Currently, you need a privileged cerificate to get your driver or service to load at boot-time, even on Pocket PC 2005 or on a one-tier Smartphone.
The reason for this inconsistency is that at early boot time, the device hasn't yet finished processing the configuration information. The security policies might still be queued to change, so the device must assume it is in the most secure configuration. So we assume we're in two-tier mode, meaning your driver will load as unprivileged if it's unsigned or signed with an unprivileged cert. Since device.exe and services.exe are privileged, they won't be able to load your binary.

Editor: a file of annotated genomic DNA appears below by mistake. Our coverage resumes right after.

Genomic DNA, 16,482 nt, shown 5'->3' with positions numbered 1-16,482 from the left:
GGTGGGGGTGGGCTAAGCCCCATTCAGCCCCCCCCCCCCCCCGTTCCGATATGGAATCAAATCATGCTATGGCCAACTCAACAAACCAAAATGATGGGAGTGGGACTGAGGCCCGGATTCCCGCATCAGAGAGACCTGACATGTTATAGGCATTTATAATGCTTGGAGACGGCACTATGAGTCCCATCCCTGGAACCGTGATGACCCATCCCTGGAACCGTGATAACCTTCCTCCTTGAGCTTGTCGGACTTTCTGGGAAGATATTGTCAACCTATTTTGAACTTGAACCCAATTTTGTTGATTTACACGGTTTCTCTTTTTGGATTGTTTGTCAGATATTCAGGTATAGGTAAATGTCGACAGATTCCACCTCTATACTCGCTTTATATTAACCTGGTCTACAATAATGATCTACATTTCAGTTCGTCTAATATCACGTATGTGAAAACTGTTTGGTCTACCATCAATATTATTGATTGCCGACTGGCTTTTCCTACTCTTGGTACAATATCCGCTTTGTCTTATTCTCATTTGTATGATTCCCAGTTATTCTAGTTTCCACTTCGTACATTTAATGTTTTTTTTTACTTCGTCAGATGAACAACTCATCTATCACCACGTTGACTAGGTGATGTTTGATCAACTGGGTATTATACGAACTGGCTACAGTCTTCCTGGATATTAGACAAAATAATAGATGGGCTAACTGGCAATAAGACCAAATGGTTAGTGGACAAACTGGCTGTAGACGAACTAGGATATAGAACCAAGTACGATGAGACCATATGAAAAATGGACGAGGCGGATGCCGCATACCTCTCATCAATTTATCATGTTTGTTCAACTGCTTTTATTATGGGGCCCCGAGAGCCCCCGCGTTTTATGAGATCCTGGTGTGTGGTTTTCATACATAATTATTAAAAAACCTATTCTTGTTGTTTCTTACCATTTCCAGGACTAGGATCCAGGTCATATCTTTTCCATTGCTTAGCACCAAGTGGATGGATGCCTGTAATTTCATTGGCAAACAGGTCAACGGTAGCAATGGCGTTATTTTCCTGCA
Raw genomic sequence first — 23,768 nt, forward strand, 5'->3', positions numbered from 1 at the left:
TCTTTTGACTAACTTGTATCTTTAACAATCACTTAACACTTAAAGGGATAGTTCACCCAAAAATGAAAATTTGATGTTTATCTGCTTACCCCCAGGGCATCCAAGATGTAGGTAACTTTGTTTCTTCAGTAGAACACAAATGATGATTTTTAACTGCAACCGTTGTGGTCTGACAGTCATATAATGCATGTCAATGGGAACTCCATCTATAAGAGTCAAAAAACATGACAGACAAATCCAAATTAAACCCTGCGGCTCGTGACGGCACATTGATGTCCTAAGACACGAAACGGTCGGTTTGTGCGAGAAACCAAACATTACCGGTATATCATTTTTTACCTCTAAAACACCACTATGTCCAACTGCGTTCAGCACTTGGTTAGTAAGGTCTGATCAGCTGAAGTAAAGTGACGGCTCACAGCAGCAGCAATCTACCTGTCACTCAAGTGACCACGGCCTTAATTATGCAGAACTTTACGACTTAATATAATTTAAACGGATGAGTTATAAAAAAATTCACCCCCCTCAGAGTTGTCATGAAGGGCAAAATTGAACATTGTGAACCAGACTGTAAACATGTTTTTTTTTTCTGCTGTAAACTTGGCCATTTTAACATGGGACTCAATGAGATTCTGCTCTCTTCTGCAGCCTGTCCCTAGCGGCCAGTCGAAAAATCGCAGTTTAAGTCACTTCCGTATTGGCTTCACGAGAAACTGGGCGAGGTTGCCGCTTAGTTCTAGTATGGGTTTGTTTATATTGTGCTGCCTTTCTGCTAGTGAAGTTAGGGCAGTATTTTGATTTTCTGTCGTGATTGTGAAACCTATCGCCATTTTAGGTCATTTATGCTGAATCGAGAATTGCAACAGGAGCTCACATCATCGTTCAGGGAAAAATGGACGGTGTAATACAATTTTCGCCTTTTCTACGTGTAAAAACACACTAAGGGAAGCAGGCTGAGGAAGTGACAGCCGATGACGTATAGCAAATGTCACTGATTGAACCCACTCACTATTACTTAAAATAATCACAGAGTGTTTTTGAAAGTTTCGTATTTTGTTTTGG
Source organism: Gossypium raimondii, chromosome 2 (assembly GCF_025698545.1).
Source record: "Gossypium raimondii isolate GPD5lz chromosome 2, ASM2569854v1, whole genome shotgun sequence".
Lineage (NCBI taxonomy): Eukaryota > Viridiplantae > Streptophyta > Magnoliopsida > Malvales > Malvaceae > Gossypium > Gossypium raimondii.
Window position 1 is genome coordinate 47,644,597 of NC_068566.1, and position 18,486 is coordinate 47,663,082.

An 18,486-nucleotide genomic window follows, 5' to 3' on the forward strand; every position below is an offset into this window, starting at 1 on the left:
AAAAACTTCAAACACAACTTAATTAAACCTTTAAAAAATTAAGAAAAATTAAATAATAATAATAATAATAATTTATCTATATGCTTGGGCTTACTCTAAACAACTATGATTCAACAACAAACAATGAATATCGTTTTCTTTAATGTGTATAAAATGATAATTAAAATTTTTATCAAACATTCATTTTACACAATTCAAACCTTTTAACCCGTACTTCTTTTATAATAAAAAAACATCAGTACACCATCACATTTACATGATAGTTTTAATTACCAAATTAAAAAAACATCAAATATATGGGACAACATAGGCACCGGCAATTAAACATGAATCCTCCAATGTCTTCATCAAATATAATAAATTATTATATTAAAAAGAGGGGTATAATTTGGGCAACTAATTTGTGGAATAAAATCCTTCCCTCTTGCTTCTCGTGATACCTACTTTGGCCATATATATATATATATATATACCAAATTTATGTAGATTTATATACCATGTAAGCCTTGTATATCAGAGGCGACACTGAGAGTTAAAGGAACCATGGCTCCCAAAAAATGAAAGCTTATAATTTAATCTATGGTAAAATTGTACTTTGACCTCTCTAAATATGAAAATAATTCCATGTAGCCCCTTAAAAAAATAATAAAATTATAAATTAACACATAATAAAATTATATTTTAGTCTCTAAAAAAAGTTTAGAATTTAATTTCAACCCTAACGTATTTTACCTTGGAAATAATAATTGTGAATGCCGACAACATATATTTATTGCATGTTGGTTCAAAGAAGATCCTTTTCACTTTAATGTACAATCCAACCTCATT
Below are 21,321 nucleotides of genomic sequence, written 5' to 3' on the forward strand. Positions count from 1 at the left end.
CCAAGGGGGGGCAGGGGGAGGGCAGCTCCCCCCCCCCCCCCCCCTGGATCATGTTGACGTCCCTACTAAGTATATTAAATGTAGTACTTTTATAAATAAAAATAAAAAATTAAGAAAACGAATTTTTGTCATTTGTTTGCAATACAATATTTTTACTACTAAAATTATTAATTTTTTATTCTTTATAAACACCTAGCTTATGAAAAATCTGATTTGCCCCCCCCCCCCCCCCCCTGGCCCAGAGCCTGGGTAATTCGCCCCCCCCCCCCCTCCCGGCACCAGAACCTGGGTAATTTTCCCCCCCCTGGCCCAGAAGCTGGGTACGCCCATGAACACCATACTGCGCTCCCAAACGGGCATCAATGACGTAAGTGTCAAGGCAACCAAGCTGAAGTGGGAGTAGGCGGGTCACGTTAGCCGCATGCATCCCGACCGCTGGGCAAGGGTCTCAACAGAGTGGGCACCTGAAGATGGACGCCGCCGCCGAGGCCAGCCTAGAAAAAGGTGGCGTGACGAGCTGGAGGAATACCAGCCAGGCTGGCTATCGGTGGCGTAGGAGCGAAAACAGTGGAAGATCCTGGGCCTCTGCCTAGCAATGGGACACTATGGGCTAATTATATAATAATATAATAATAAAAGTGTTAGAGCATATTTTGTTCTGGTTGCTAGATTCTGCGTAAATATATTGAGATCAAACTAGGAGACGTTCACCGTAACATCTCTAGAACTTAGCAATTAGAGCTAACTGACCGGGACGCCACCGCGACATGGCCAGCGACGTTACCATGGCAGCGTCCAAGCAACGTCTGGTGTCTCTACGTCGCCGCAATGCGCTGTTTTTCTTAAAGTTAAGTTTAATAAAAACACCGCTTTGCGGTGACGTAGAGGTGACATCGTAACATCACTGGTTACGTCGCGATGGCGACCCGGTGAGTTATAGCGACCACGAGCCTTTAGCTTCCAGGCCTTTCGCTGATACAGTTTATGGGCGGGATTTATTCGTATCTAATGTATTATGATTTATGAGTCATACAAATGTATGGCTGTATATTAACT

But there is a workaround!
If you can delay the loading of your driver or service until the device has booted, then the security model will be totally initialized. This means your code will run as trusted, so it will load fine. One way to do that would be to put a program in the startup folder that loads your service/driver.
This workaround is only applicable on devices where your code will be able to run fully trusted. (typical Pocket PC devices, or Smartphones configured as one-tier) To distribute a driver or service for a typical two-tier Smartphone, you will still need a real privileged development certificate.